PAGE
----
Director: James Mangold
Starring: Hugh Jackman, Patrick Stewart
Review Author: Tony
Rating: 4.75/5 sneaky funeral whiskeys
For seventeen years Hugh Jackman has been playing the role of wolverine since the first X-Men film dropped in 2000. Since then, Wolverine has become the poster boy of the franchise and perhaps the most fleshed out character in the series. It’s easy to see why audiences gravitated towards Wolverine as Jackman has been phenomenal in the role and Hugh’s commitment over the years to more accurately portraying the character has earned him a lot of respect from the fans.
Ever since the 90’s X-Men cartoon, Wolverine has been one of my favorite comic book characters. His mutation was dope, his metal claws were awesome, his costume was pimp and his loose cannon ways spoke to my young unpredictable nature. The dude closed ass, plain and simple. I used to wish I could grow up to be a grizzled, unhinged mutant Canadian.
For years I’ve been praying for an R rated and more adult Wolverine story. For a guy with metal knives in his hands, he’s always felt a little declawed. I’m no gore hound but I always wanted to see Wolverine dice up his enemies, turning them into ribbons of red. One of the few comic books I’ve ever read was Old Man Logan, a gritty spin-off story that told the more mature story of an older Wolverine trying to survive in a grim future where the villains have taken over and the mutant race has died out. It’s a fantastic story and one that Logan is heavily inspired by.
Set in a dystopian future where Mutants are all but extinct and society continues to fall down the shitter, we find an aging Wolverine just surviving each day as a limo driver. His healing factor has faded dramatically and his body is a collage of scars. Logan has seen better days. Logan along with fellow mutant, Caliban, serve as caretakers for a mentally ill Charles Xavier. Although ill, Charles is at his most dangerous as his seizures cause fatal seismic outbursts. While barely holding it together, Logan is approached by a mysterious woman and her even more mysterious daughter, Laura, seeking his help. Not far behind them is the dangerous Transigen led by the unsettling and relentless Donald Pierce. Logan’s life is soon turned upside down and he is forced down a path he never asked for.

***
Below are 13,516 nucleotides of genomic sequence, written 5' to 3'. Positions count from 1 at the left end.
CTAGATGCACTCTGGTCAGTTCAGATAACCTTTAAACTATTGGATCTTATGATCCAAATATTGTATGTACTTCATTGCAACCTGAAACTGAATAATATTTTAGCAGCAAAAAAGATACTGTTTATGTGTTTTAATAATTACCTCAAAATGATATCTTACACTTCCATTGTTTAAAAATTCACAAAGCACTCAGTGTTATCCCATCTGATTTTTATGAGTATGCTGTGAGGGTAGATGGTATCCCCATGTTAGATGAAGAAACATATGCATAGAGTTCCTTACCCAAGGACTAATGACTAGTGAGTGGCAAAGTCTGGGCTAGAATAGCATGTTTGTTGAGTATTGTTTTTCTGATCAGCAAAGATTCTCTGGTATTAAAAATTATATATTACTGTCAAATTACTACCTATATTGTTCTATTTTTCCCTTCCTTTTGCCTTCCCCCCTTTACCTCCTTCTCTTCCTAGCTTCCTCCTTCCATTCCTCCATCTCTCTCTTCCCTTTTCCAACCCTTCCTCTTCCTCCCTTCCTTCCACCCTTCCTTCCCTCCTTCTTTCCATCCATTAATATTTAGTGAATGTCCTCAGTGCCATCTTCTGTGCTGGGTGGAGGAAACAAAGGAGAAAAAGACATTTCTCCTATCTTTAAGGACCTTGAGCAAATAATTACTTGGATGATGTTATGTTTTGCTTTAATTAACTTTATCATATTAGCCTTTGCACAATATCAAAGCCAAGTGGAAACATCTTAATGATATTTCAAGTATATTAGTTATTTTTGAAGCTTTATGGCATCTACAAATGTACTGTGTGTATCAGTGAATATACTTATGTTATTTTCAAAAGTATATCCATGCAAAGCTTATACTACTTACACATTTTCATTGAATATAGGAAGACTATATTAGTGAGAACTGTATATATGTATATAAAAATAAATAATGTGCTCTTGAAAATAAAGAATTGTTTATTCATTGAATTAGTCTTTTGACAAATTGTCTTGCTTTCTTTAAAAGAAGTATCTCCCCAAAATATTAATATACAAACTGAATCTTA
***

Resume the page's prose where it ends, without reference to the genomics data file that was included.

Logan is less of a superhero film and more of a character study focusing on the titular character as he’s forced to face his past and who he is. The film seems to be heavily influenced by the classic film Shane and has a western vibe to it. This bleak world looks awfully similar to the dying days of the wild west. Jackman gives one of his finest performances to date as the most vulnerable incarnation of the character we’ve seen to date. It also helps that he’s supported by the legendary Patrick Stewart who gets to play a very loosened up Charles Xavier with a foul mouth. Dafne Keen is a revelation in her film debut as Laura, she has the meanest scowl besides the main man and wonderfully acts through the majority of the film without saying a word.
Hats off to James Mangold who insisted on making the Wolverine film he always wanted and fighting hard for it’s more mature tone. His last Wolverine film was entertaining but largely forgettable as the story never bore any major significance. Mangold shakes off the shackles of the franchise and instead leaves the film ambiguous as to whether it’s in the same universe as the previous x-men films, this is Logan’s story and Mangold never loses sight of that.
The fight scenes are incredible as they are perfectly captured and really well choreographed. Logan takes more licks than he dishes out, the only difference is what he dishes out is far more lethal. From the opening scene, you realise just how visceral the film is going to be as Logan turn’s a couple of Mexican Gansta’s into Swiss cheese. We get to truly see the inner beast that Logan has within him as the less control he has, the more dangerous he is.
Logan somehow managed to far exceed my expectations as I laughed, winced and fought back tears at this roller coaster of a film. Hugh Jackman and Patrick Stewart have both announced that they are retiring the characters after this film and I truly believe that Mangold has given them the swan song they deserve.